Some people with type 2 diabetes need medications to help control blood glucose levels. Medications are prescribed by a physician should be used in conjunction with eating well and exercising as a way to better manage type 2 diabetes.
There are several classifications of diabetes medications. Your healthcare team will guide you on how to figure out which diabetes medication is best for you.
The following classes of oral medications work in different ways to help treat diabetes by lowering blood glucose levels:1,2,3*
• Alpha-glucosidase inhibitors
• Bile acid sequestrants
• DPP-4 inhibitors
• SGLT2 inhibitors
The goal for medication therapy of type 2 diabetes is generally an HbA1c of less than 7%.1 However, your health care provider will determine your HbA1c goal based on individual factors. Used alone, oral drugs generally lower HbA1c by less than 2%.1 Your healthcare provider may consider a combination therapy, usually comprised of metformin and one of these six treatment options: a sulfonylurea, thiazolidinedione, DPP-4 inhibitor, SGLT2 inhibitor, GLP-1 receptor agonist, or basal insulin.123 Which medications you wind up using depends on your preference, medical history, and will take the goal of reducing blood glucose levels while minimizing side effects into consideration.
Here's an overview of each class of oral diabetes medications, along with info on how the class of drugs works; the generic and brand name drugs within the class; possible side effects; possible additional benefits; suggested dosing schedule, and a cost category.
What they do: block the breakdown of carbohydrates into sugar and slow glucose absorption.
Names: acarbose (Precose); miglitol (Glyset).
Possible side effects: gastrointestinal (flatulence, diarrhea).
Possible additional benefits: slow the rise in blood glucose levels after a meal; no hypoglycemia; decrease cardiovascular disease events.
Notes: must be taken with food, specifically before you take the first bite of a meal.
What they do: reduce the amount of glucose produced and released by the liver; makes muscle tissue more sensitive to insulin, allowing absorption of glucose).
Names: metformin (Glucophage).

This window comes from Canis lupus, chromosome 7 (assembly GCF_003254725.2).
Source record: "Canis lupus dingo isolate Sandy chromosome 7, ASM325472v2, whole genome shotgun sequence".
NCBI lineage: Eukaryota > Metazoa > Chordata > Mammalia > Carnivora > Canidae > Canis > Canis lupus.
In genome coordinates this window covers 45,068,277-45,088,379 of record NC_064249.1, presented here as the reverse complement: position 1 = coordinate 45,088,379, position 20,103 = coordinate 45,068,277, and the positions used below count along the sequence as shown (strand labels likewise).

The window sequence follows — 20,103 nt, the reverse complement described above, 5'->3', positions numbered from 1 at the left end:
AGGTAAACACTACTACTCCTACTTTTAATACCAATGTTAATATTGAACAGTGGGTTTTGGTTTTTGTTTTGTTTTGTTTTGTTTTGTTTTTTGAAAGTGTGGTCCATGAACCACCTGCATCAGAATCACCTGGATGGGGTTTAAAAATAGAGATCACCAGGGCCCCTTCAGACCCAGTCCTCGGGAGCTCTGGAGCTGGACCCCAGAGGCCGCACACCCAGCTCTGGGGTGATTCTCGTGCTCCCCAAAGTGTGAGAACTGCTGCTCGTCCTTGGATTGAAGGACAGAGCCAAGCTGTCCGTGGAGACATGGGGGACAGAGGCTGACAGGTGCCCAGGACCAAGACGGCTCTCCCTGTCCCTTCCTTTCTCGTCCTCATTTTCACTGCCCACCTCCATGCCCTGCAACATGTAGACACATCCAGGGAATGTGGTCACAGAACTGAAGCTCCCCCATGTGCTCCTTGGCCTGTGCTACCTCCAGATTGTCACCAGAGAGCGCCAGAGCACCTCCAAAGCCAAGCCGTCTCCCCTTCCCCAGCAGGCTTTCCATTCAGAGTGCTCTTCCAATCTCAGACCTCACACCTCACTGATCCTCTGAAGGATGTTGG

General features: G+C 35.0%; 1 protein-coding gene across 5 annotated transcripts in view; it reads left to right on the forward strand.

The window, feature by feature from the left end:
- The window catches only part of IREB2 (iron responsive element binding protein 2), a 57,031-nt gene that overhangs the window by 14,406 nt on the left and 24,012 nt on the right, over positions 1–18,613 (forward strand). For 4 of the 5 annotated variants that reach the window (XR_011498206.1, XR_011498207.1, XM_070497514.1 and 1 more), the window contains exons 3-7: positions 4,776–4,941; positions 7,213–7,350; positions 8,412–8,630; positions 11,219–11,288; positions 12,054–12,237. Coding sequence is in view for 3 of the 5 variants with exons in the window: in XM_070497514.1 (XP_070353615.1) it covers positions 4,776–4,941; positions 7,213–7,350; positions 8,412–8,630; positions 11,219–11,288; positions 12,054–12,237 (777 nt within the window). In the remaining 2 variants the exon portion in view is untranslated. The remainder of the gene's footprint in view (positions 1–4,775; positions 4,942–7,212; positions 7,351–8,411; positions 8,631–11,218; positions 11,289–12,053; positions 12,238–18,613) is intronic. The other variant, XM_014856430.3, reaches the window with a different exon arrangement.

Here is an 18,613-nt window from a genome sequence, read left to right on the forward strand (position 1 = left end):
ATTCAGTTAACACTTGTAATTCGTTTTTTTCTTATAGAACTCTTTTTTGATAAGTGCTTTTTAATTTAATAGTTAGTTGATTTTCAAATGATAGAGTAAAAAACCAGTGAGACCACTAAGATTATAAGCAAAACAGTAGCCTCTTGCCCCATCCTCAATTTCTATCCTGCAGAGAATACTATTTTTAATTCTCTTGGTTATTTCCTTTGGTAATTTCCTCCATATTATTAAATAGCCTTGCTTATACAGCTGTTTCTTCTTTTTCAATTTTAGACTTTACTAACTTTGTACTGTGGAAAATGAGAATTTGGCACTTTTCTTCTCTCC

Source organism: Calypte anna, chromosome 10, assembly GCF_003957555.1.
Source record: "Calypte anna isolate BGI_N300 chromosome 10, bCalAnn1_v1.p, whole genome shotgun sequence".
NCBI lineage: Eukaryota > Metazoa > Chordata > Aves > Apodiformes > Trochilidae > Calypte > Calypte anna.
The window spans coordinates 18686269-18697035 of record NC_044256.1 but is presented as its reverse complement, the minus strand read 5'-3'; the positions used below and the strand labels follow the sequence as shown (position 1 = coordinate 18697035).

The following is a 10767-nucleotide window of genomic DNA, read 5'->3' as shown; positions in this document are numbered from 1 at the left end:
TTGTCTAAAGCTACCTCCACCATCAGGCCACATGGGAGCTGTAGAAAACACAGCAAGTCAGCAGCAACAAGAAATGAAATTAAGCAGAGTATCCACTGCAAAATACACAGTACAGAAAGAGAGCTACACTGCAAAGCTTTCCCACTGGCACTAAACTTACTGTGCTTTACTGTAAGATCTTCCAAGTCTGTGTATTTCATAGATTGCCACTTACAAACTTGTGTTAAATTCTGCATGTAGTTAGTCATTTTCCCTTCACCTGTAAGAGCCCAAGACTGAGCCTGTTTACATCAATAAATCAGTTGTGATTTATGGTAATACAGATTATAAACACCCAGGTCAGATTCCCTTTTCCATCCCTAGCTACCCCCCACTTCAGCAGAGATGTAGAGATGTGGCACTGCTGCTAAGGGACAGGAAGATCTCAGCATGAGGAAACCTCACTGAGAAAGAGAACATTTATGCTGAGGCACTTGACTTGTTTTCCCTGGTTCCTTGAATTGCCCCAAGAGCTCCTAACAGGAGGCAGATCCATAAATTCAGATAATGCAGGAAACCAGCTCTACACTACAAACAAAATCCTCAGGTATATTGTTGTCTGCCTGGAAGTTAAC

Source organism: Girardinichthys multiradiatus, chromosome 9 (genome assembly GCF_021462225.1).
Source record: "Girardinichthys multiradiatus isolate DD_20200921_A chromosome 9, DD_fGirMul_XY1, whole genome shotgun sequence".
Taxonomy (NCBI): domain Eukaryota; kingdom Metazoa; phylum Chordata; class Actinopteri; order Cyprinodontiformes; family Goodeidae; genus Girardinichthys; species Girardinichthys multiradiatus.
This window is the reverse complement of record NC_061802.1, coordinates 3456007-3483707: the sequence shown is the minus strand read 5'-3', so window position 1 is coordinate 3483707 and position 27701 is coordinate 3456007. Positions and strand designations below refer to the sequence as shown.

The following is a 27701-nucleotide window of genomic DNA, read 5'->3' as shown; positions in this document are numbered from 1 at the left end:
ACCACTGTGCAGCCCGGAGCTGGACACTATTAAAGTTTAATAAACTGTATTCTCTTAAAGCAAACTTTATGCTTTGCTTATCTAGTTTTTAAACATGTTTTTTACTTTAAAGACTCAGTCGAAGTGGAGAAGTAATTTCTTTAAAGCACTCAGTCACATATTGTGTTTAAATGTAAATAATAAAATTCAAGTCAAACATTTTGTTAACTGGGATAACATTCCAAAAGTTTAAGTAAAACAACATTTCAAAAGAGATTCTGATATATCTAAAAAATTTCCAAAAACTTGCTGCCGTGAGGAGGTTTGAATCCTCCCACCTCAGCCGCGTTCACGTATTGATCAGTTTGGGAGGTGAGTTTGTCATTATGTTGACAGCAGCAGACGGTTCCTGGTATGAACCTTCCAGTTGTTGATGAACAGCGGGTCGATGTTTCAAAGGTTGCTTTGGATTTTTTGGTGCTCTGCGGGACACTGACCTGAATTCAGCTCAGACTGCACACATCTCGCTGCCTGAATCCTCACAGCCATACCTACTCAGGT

Possible side effects: gastrointestinal symptoms (diarrhea, abdominal cramping).
Potential additional benefits: lower “bad” cholesterol levels.
Notes: usually taken 2 times a day with breakfast and dinner; side effects improve when taken with food; has been in use and studied for many years.
Multiple contraindications: chronic kidney disease (CKD), acidosis, hypoxia, dehydration.
What they do: cholesterol-lowering medications that also reduce blood glucose levels in patients with diabetes.
Names: colesevelam (Welchol).
Possible side effects: gastrointestinal symptoms (flatulence, constipation); elevated triglyceride levels; decreased absorption of other medications.
Potential additional benefits: lower “bad” cholesterol levels (LDL); no hypoglycemia.
Notes: taken once or twice a day with a meal and liquid; may be safe for patients who cannot use other medications due to liver problems.
What they do: raise the amount of insulin in the body after a meal by allowing a naturally occurring compound (GLP-1) to remain active in the body longer.
Names: sitagliptin (Januvia); saxagliptin (Onglyza); linagliptin (Tradjenta); alogliptin (Nesina).
Possible side effects: severe joint pain; inflammation of the pancreas.
Possible additional benefits: low risk of hypoglycemia; does not tend to cause weight gain; help improve cholesterol levels; well tolerated.
Notes: taken once a day, at the same time every day.
What they do: stimulate beta cells to release insulin.
Names: repaglinide (Prandin), nateglinide (Starlix).
Possible side effects: hypoglycemia, weight gain.
Possible additional benefits: helps slow the rise in blood glucose levels after a meal; dosing flexibility.
Notes: taken before each of three meals.
What they do: block the reabsorption of glucose, eliminating excess glucose in the urine.
Names: canagliflozin (Invokana); empagliflozin (Jardiance);
Possible benefits: weight loss, decrease in blood pressure.
Possible side effects: urinary tract infections, yeast infections, dizziness, increase in bad cholesterol, acid build-up in the blood (ketoacidosis), risk of bone fractures (canagliflozin).
Notes: taken once or twice a day with a meal. Sulfonylureas have been in use since the 1950s.
What they do: stimulate beta cells to release more insulin.
Names: glipizide (Glucotrol, Glucotrol XL; glyburide (Micronase, Glynase); Glimepiride (Amaryl).
Possible side effects: hypoglycemia, weight gain, gastrointenstinal symptoms.
Possible benefits: decrease in microvascular risks; been in use for many years.
Notes: taken once daily, usually in the morning.
What they do: help insulin work beter and reduce glucose production in the liver.
Names: rosiglitazone (Avandia); pioglitazone (Actos).
Possible side effects: weight gain, edema, bone fractures, increase in LDL "bad" cholesterol.
Possible additional benefits: help slow the rise in blood glucose levels after a meal; increase in HDL "good cholesterol", lower triglycerides.
Notes: taken once per day, the same time every day; the first drug in this class—troglitazone (Rezulin) was pulled from the market due to cases of serious liver damage. The drugs currently in this class have not been shown to cause the same problems, however individuals are monitored closely.
*The information compiled in this article is based on the most current information available at the time of publication. We review this information on an annual basis, or more frequently as needed.
**Cost is based on the lowest costing member of the class.